My circumstances have changed
A summary of how life changes may also affect your pension and plans for the future.
A change to your circumstances could be
We’ve included a summary of how these circumstances may affect your pension below.
Please check your Member Guide to find out more. You can find the Guide by logging in to your myRPS account and
going to ‘My Library’.
It’s important to update your membership details regularly if things change, for example, if you move house, so you can be kept up to date with your pension. You can check and change your details in your myRPS account.
If you’re absent from work for any reason, you’ll need to check about continuing pension contributions with your employer.
If you’re on family leave, for example following the arrival of a child, then you may get one of these types of pay:
If you are getting one of those types of pay, then what you pay into your pension will be based on that and not on your normal wages. Your employer will continue to pay into your pension based on your normal pay. Your pension benefits will not be affected and will continue to be based on your normal rate of pay.
If you get no pay during family leave then your payments into your pension will be paused. Your employer may choose to continue to pay these on your behalf, however you would need to pay your employer back once you return to work. You would then also restart paying your normal contributions. Please speak to your employer for more details.
You can find more information in the Read as You Need guide to family leave.
If you are planning on taking a career break from work, you will need to speak to your employer to check what arrangements they have in place and what the impact will be your pension contributions and benefits.
When the break starts all payments into your pension will stop, unless your employer makes alternative arrangements. You will also stop building up membership in the Scheme until you return. Once you return to work your contributions and membership will restart automatically. Your employer may also give you the opportunity to buy additional membership to cover the length of your career break.
If you do not return to work, you will be treated as having left the Scheme when the career break started.
You should speak to your employer for more information, including details about what death benefits may be payable if you die during your career break.
If you need to take long term sick leave, please speak to your employer about how this will affect your pension and whether your contributions can be paused.
If you need to stop work completely due to ill-health, you may be able to start taking your RPS pension and cash lump sum straight away, even if you haven’t reached Normal Retirement Age (NRA). We call this an incapacity pension.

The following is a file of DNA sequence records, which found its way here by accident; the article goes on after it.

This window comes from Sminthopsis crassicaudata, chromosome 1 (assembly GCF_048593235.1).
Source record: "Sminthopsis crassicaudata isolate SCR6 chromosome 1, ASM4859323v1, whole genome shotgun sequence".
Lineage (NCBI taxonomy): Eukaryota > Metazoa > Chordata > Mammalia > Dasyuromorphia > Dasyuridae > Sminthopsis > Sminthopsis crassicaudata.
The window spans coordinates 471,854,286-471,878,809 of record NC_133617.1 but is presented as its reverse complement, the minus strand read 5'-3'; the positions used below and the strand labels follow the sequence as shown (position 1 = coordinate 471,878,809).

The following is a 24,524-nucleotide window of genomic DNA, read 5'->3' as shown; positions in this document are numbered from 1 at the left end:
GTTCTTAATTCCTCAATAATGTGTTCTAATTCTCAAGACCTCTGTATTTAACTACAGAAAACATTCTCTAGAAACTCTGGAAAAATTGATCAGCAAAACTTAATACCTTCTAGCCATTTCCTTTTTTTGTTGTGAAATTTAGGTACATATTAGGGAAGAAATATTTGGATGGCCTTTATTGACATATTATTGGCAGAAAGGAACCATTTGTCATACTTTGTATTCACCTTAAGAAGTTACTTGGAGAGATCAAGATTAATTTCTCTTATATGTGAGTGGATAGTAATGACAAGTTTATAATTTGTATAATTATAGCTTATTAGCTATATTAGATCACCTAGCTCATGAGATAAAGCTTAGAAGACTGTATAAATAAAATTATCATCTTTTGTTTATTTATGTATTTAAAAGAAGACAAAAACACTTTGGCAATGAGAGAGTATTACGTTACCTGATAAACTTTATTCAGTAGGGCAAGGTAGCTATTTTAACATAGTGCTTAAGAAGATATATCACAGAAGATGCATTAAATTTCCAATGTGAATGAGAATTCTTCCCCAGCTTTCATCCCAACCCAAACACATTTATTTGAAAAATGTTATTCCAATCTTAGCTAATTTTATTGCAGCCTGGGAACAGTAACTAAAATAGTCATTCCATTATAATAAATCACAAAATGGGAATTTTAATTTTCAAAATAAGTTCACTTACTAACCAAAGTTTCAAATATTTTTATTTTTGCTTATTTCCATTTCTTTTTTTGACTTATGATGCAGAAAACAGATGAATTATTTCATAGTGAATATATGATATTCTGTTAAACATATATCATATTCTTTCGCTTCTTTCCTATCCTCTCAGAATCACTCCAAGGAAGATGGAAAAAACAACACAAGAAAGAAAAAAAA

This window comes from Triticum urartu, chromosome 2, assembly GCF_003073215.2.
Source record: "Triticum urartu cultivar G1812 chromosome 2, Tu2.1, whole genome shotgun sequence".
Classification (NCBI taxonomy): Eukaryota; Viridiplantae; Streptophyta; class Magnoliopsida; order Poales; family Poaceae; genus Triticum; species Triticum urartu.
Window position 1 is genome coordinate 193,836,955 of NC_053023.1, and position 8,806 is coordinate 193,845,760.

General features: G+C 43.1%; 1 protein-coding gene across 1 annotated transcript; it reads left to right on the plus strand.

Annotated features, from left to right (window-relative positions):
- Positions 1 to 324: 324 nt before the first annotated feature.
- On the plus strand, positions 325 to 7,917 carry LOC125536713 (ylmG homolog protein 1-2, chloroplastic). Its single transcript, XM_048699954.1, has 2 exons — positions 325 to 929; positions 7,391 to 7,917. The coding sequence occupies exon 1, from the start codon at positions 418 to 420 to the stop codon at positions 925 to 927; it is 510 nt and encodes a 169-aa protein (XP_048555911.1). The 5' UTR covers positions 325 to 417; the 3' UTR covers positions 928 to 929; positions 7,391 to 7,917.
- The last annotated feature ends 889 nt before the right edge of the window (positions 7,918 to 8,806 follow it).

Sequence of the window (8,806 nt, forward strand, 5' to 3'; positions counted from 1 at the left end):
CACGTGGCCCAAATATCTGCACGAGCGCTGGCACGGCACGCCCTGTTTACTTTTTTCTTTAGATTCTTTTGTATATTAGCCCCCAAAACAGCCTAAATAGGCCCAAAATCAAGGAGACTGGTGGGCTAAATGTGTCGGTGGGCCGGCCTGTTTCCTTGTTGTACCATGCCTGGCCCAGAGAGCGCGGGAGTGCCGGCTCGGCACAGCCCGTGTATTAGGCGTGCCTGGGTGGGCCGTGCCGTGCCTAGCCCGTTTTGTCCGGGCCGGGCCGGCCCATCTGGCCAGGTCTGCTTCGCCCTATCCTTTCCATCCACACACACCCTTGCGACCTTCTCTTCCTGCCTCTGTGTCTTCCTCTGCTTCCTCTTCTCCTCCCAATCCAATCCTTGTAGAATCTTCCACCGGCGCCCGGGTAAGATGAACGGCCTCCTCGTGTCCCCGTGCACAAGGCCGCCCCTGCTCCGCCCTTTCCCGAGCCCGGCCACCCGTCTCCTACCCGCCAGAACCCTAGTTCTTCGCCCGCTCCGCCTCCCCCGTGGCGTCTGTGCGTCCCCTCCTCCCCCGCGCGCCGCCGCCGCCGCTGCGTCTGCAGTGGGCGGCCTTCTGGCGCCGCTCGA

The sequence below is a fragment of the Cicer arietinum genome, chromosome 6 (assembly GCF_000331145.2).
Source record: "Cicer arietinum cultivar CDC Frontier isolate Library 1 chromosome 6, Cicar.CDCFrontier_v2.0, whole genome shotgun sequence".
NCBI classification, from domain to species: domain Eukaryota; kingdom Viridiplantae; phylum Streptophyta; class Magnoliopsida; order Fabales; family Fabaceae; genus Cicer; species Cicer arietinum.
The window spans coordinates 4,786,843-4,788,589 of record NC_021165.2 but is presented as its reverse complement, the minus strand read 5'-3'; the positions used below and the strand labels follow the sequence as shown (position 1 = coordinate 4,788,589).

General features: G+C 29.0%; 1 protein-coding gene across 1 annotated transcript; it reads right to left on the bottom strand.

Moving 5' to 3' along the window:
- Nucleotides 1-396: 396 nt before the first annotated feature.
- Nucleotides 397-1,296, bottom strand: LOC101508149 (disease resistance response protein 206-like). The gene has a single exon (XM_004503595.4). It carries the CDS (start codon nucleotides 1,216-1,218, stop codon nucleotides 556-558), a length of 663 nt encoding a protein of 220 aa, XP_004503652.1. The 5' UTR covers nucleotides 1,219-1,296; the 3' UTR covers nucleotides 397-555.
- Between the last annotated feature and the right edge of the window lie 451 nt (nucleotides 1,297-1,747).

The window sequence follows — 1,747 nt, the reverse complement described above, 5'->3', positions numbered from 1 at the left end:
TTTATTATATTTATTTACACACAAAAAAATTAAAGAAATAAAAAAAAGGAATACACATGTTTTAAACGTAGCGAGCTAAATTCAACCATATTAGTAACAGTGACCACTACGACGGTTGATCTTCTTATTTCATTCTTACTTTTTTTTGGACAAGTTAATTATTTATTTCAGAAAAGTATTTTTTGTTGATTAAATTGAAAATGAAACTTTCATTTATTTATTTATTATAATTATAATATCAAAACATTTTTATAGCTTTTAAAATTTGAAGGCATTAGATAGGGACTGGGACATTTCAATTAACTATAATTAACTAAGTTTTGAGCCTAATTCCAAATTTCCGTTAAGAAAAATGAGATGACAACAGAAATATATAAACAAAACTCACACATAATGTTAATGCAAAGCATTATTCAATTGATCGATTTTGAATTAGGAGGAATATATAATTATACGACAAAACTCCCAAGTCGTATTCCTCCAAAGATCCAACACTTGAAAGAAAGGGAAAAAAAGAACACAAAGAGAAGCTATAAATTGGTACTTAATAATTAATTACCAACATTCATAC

You won’t be given an incapacity pension automatically if you stop work due to ill-health. You must meet the criteria outlined in the Scheme rules to qualify. This includes:
As long as you meet this criteria, your benefits will not be reduced for their early payment. You may also be awarded additional membership on the calculation of your pension.
If you’re under Normal Retirement Age and you return to work while claiming ill-health benefits, your pension may be reduced or suspended. When you reach NRA, your pension (including any enhancement) will be reinstated even if you carry on working.
If you suffer from a serious illness and your life expectancy is less than 12 months, you may be able to take all your pension as a lump sum. You can do this if:
You can find out more about taking your pension early due to ill-health in the Read as You Need guide for members applying for incapacity benefits. This guide also applies to members of the Network Rail Section.
If you’re going through a divorce or the dissolution of a civil partnership, your pension is likely to be considered along with your other assets when financial settlements are worked out.
A court order can be made to transfer part of the value of your pension benefits during the divorce or dissolution proceedings. If this is the case, it would mean your Scheme benefits will reduce to provide benefits for your ex-spouse or ex-civil partner.
If your working hours change it’s likely your wages will too. That means how much you pay into your pension may also change. The amount that you pay into your pension is worked out using your full-time rate of Section Pay for your job but is reduced for the hours you work.
If you go part-time then you will still be entitled to the same range of benefits as your full-time colleagues. However, the amount you pay in and the amount you receive will be based on the part-time hours you work. You can find out more in the Read as you Need guide to part-time work.
If you’re leaving work entirely, your active membership of the Scheme will end automatically. You can find more information on the leaving the scheme and opting-out page.
If you’re part of a redundancy or voluntary severance exercise, you can find more details on what that means for your pension on the severance and redundancy page.